Still no beef resolution after latest talks

NEW YORK, (Aug. 30, 2004) – Cattle farmers and haulers finally looking for a quick end to a 15-month ban on live cattle exports to the U.S. are out of luck after Canadian Agriculture Minister Andy Mitchell failed to come away with a resolution upon a meeting with his American counterpart.

Mitchell’s first face-to-face meeting with U.S. Agriculture Secretary Ann Veneman in New York City this weekend didn’t provide any relief for the $8 billion Canadian beef industry devastated since the U.S. closed its border in response to a single case of BSE, or mad cow disease, in an Alberta bovine last May.

Mitchell said he argued his case based on scientific evidence that Canadian beef is safe, reports Canadian Press. Veneman did say that she does want to see “the regulatory process moving forward” in the U.S., but did not give any indication how much longer that process would take.

It’s been exactly a year since the U.S. eased its restrictions to allow export of low risk boneless beef from cattle under the age of 30 months; boneless meat from sheep and goats under the age of 12 months; and veal from calves 36 weeks or younger. Veneman also pledged to begin working on a “rule-making process,” which would establish new guidelines to resume the import of live cattle under the age of 30 months. At the time, Canadian officials welcomed the news, optimistically predicting that live cattle would be allowed by the end of 2003. But no such thing has happened to date.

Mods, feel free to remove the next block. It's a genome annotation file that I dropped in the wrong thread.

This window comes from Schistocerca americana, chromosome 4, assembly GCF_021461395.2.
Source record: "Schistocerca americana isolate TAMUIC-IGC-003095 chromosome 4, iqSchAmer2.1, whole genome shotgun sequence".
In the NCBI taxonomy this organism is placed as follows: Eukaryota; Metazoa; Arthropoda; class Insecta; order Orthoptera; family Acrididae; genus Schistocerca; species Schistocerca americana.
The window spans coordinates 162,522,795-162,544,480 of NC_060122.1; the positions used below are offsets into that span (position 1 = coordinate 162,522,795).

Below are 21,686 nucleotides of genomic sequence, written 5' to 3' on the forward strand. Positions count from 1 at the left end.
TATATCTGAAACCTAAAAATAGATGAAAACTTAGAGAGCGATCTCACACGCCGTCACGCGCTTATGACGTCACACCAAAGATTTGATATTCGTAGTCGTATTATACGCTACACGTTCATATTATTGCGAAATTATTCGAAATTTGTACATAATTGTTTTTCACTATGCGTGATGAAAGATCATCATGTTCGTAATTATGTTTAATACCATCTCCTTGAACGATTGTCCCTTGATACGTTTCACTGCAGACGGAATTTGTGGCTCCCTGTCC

Complicating matters was a second positive BSE case in Washington State in December 2003. That cow’s origins were also traced to an Alberta farm. The news refueled protectionist interest in the U.S., which have been pressuring the Bush administration to keep the border closed to Canadian cattle shipments, charge some beef industry officials in Canada.

Meanwhile, Ottawa has started to drop hints that as the crisis drags on, more emergency aid could be coming. Federal Finance Minister Ralph Goodale recently reiterated a promise consisting of $1-billion farm aid package, including $680 million in relief for cattle producers.

— with files from Canadian Press

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